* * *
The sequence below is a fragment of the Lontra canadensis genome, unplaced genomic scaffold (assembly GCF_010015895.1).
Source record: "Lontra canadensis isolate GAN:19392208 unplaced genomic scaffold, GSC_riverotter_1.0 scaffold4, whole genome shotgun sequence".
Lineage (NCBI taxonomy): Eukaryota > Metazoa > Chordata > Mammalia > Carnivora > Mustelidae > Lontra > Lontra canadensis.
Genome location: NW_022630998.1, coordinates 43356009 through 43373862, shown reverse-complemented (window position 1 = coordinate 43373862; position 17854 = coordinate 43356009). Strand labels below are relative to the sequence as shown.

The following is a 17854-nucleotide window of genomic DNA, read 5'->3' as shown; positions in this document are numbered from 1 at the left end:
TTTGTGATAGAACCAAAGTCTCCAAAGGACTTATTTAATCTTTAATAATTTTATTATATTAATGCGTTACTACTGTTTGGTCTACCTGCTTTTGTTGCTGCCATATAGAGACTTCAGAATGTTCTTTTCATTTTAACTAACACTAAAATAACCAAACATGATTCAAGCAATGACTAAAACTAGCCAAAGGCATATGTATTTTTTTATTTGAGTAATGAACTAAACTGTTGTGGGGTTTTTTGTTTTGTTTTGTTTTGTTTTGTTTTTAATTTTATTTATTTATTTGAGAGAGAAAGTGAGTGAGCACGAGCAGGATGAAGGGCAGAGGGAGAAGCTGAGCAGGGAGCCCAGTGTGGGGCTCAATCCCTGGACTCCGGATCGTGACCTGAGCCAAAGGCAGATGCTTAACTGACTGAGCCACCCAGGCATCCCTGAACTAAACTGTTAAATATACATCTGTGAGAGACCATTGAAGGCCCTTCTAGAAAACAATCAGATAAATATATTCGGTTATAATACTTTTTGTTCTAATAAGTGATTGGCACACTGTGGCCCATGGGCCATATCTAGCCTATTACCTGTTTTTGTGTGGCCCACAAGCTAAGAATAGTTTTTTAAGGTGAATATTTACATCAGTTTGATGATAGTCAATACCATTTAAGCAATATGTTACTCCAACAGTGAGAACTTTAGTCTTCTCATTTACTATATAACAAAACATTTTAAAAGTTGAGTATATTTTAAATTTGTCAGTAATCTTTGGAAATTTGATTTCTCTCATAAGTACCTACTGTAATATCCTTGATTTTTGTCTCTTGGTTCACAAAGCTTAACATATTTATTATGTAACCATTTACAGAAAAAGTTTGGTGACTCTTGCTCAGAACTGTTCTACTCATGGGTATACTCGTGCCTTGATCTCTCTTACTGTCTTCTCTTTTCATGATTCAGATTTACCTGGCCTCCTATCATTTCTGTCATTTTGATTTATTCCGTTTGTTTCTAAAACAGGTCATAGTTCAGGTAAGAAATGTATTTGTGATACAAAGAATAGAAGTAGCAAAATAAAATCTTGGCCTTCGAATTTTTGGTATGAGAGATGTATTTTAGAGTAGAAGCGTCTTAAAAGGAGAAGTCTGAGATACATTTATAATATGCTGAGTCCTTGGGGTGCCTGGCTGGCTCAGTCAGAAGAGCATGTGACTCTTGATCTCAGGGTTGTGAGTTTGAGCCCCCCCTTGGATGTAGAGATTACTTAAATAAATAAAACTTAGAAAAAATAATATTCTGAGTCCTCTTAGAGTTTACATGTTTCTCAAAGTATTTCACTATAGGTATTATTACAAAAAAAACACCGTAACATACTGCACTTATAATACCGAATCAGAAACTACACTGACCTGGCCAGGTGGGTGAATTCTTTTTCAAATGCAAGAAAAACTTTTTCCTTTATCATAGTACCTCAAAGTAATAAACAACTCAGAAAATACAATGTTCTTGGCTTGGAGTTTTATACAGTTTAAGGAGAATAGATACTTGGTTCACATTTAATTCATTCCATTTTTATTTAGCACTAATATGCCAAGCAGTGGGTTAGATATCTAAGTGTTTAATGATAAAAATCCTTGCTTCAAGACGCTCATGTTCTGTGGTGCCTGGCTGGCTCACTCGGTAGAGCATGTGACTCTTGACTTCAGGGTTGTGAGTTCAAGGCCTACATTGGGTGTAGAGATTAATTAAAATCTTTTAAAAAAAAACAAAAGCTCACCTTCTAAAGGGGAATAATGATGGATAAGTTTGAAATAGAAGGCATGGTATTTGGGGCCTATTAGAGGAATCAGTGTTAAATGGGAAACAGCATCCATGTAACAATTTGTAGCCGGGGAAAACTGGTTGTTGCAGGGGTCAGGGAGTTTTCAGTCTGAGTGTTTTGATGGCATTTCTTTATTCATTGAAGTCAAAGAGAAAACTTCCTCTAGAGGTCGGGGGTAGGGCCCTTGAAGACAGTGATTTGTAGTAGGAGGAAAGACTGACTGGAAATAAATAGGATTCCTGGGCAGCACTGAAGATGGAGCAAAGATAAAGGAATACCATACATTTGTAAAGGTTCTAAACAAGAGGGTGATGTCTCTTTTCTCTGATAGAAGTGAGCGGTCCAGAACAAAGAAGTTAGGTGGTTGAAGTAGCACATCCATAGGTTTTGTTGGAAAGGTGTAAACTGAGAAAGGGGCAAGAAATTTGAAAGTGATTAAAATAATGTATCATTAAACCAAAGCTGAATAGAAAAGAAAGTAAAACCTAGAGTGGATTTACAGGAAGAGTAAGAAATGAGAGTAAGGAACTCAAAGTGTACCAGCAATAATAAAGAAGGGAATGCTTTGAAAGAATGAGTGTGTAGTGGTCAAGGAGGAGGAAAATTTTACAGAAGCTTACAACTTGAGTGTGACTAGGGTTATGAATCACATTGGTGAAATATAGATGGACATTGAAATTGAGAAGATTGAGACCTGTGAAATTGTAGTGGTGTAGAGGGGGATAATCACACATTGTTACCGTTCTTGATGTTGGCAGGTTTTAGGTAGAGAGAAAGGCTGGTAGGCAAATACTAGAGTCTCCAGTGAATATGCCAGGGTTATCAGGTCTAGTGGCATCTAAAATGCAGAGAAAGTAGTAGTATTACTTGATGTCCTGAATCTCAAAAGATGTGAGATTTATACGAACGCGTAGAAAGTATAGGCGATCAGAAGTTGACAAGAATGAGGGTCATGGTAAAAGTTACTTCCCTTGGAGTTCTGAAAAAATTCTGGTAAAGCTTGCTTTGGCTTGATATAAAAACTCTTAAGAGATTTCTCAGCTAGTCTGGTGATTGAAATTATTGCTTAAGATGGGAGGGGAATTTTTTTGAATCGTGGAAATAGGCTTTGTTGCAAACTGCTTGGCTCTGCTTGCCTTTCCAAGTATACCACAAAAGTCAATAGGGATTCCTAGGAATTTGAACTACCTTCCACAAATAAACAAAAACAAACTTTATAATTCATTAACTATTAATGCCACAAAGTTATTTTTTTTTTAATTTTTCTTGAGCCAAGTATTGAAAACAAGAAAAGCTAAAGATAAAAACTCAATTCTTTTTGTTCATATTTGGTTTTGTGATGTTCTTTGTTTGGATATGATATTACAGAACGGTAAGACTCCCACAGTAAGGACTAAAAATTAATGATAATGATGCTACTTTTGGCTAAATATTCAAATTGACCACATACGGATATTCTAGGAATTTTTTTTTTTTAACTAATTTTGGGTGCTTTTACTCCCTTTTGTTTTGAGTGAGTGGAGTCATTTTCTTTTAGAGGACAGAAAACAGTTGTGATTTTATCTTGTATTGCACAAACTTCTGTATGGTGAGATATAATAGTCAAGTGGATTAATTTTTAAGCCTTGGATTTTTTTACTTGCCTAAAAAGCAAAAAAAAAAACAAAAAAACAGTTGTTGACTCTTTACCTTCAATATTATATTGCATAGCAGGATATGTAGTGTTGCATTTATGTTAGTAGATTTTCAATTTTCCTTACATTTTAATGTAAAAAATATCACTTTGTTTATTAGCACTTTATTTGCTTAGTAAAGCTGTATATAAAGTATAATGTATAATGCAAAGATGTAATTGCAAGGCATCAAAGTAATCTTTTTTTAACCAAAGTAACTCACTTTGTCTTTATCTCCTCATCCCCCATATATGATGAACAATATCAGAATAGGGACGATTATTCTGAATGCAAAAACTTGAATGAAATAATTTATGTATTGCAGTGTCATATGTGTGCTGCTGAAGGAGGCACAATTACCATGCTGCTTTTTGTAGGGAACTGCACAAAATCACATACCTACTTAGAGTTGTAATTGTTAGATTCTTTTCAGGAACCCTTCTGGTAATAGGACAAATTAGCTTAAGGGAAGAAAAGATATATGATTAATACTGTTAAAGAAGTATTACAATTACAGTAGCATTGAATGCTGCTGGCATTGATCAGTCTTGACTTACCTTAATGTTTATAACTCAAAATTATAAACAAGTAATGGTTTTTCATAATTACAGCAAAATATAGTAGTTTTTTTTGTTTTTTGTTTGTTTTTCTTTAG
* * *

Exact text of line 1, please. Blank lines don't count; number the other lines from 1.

The sequence below is a fragment of the Lontra canadensis genome, unplaced genomic scaffold (assembly GCF_010015895.1).